Wednesday, November 29, 2023

Right-wing populists perform strongly in Swiss parliamentary elections -Dlight News

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Switzerland’s rightwing populists were set to achieve one of their strongest performances in parliamentary elections on Sunday as voters abandoned green politics amid fears over immigration and rising energy costs.

The hardline conservative Swiss Peoples’ party (SVP) was projected to secure 29.1 per cent of the vote in elections to the National Council, the lower house of parliament, after 95 per cent of district results were declared. This was on track to be the second-best result in the party’s recent history, after winning 29.4 per cent of the vote in 2015.

The result was a “clear slide to the right”, said Thierry Burkart, leader of the pro-business liberal FDP party. The liberals suffered their worst result, winning just 14.5 per cent. Voters had delivered a “signal and a mandate”, Burkart told Swiss TV.

The biggest losers of the evening were Switzerland’s two green parties, whose combined share of the vote dropped from 21 per cent to 16 per cent.

Several weeks of political jockeying will now follow over how parliamentary results will translate into any shift in government.

By tradition, a seven-person executive, the Federal Council, is composed of members from the four largest parties in a set ratio of seats: 2-2-2-1. Questions have been raised in recent years, amid political turbulence, over the apportioning of seats, and Sunday’s results are likely to trigger another bout of hand-wringing over the model’s legitimacy.

The new parliament will vote on the Federal Council seats in mid-December.

Although the SVP has long been a mainstream force in Swiss politics — and does not have ambitions to disrupt the existing political order — its strong showing is a signal of disaffection among the electorate after a turbulent four years.

The SVP opposed Covid-19 restrictions and more recently has heavily criticised participation in sanctions against Russia, which it says have fuelled energy price rises and compromised a sacrosanct tradition of geopolitical neutrality.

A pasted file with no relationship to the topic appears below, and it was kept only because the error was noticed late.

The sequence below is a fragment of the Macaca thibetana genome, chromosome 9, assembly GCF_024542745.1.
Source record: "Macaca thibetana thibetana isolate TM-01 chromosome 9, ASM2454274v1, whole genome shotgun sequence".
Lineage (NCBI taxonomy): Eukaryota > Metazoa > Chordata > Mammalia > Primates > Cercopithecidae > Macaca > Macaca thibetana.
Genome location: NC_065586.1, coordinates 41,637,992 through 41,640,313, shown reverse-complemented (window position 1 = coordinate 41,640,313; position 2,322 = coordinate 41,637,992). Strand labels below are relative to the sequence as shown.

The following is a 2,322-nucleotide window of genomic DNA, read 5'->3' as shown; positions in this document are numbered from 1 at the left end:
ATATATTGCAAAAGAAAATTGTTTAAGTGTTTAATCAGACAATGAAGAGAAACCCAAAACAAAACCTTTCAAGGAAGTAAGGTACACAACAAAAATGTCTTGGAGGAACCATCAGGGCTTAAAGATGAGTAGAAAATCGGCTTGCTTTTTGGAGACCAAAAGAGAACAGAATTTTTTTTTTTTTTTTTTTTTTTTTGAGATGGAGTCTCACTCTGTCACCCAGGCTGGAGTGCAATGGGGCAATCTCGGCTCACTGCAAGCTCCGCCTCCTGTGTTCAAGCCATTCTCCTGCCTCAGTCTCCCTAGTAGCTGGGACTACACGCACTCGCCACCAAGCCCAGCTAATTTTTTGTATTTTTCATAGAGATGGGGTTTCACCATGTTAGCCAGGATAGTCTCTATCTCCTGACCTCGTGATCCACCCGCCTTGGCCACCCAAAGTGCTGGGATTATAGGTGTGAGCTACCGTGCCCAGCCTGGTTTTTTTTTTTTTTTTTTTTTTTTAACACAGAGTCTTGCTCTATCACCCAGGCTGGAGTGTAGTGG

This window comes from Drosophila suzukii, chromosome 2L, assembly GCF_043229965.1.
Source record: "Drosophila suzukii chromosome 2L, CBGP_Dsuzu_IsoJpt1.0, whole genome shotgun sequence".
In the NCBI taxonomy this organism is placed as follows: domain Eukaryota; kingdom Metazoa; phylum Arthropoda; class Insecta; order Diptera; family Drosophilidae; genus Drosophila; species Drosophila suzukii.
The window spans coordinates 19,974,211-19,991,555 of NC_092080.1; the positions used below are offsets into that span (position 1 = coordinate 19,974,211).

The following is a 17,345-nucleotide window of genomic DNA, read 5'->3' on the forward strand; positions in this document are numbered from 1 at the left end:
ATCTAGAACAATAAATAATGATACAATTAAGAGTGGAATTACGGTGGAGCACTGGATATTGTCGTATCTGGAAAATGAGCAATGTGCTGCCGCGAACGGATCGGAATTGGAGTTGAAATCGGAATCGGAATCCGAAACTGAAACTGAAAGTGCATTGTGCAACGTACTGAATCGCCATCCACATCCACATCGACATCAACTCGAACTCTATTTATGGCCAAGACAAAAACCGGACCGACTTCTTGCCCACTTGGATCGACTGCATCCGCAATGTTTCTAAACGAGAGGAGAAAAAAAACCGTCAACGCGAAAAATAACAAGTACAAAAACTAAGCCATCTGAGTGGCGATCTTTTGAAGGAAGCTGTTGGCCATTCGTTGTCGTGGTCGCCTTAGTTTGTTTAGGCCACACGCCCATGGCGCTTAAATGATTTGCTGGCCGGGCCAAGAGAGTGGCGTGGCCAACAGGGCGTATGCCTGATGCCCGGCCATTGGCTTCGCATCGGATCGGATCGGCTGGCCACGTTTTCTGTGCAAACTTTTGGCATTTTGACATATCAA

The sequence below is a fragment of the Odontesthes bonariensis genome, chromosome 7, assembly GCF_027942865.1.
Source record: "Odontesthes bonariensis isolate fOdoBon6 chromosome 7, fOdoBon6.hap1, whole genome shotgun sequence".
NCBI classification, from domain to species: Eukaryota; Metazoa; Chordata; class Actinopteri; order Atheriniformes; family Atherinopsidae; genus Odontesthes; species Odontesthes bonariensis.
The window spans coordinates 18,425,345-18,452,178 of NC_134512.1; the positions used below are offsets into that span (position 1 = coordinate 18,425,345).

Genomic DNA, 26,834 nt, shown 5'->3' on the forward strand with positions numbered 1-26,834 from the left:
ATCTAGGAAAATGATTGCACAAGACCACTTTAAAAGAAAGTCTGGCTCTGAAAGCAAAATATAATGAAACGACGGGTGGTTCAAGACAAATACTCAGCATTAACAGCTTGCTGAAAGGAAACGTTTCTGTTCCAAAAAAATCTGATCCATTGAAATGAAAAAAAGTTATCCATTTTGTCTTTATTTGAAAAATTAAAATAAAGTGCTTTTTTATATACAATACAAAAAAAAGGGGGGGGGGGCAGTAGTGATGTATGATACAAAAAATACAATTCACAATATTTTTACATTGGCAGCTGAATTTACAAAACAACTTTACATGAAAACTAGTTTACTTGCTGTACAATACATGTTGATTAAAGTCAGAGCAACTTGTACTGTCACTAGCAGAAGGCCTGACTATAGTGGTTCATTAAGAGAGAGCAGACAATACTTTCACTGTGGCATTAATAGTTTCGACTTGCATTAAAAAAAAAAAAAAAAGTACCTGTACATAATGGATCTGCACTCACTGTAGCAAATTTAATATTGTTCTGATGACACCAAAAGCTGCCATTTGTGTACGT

Domestic concerns dominated the campaign, with the SVP making the most visible impact. Posters across the country promised to cap the population and stop it reaching 10mn people. Switzerland is currently home to 8.7mn.

The party also campaigned hard against what it described as “gender terrorism” — referring to the debate over transgender rights — and “radical” green climate politics.

SVP’s victory will reverse a dramatic leftward shift in Swiss politics that occurred at the last federal elections in 2019. It may also affect sensitive upcoming international issues for the country, including its already fraught relations with the EU and its position on economic sanctions against Russia.

Switzerland’s social democratic party (SP), the second-largest group, is set to marginally increase its share to 17.8 per cent — its second-worst result.

Switzerland’s broad political spectrum and peculiar constitutional set-up means that parliament plays a secondary role, deferring most legislative decisions to national referendums. Still, significant changes in the electoral map are unusual.

The elections confirm a resurgence of populists at the ballot box across Europe: in Germany earlier this month, the anti-immigrant AfD scored big gains in elections in Bavaria and Hesse, far from the party’s strongholds in the east. In Austria, the far-right Freedom Party has been leading the polls for months, racking up regional victories ahead of next autumn’s national elections.

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